Thursday, February 11, 2010

Rest in peace, sweet prince.

This past year or so has been a really rough one for the deaths of truly iconic people, and I haven't really commented much on any of them, partly because there are so many and partly because I just didn't feel that I had much to say. There were those that I was sad but unsurprised to see go (Norman Mailer, Irving Penn, Dominick Dunne, Howard Zinn & J.D. Salinger just recently), and the big gone-way-too-soon shockers that nobody seemed to see coming (John Hughes was a big one for me, and, of course, Michael Jackson.)

But when I heard that 40-year-old fashion designer Alexander McQueen had died this morning, I knew that this was one upon which I would have to reflect and work through. I was actually a little surprised by how much it had affected me, and I'm still not entirely sure why it did. Suicide in someone so young and so unbelievably talented is always tragic, no matter who they may be, but I didn't expect the oddly visceral feeling of personal loss that the news brought me.

It's always odd and intriguing to me to see how people react to the deaths of famous people - people they knew in a certain way, people to whom they feel a personal connection, but who they didn't really know. When a person feels really affected there's something proprietary about that, claiming that person and their affects on the world for oneself. That's really how I feel about Kurt Cobain - even though I was only four years old when he died, I definitely feel a sense of possession and even a kind of ownership, a way in which I take him for myself.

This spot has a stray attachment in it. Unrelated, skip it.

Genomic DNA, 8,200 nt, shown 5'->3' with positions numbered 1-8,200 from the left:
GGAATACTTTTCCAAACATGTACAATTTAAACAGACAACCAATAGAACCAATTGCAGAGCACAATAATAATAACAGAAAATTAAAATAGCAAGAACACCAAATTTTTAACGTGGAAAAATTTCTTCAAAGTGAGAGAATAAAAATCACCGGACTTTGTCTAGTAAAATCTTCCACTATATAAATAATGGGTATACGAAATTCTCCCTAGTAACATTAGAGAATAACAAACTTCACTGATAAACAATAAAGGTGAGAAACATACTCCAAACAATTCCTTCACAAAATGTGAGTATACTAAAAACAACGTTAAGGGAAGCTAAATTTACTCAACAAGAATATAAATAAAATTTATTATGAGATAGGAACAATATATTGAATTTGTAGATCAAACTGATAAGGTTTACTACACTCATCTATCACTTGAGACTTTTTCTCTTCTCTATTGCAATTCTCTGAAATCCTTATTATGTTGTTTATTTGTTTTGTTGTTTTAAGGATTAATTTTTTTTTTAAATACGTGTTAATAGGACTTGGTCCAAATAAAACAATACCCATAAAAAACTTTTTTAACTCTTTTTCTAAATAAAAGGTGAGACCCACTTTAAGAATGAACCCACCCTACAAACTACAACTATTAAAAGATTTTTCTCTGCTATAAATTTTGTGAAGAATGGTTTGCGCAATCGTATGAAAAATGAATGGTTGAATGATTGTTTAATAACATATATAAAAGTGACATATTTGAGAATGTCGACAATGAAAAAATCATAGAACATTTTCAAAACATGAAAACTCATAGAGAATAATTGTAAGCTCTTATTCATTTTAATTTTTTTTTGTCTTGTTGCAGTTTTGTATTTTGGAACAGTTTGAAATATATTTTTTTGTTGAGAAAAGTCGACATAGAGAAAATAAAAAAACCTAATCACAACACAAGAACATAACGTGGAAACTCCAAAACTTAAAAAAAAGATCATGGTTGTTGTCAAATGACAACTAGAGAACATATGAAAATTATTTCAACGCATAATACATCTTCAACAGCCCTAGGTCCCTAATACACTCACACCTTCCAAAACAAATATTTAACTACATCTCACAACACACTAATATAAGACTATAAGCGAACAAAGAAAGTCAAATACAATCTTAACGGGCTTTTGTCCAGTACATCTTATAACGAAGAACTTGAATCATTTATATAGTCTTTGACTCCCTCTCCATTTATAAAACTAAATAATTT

And as someone who loves the world of fashion, who believes in the power of its art and artifice, of the creativity and its reflection on the world - and how the world appropriates it back again - I am, in a way, claiming the the innovation and genius of McQueen for my own. Maybe that's why it's hitting me hard - that this is a world I really care about, and know that while other people certainly share that, not everyone does, so there's a kind of necessity of appropriation there. Bottom line, I know that McQueen, and his incredible impact on the fashion world, will never be forgotten.

And I know I will never forget the day of his death, either.

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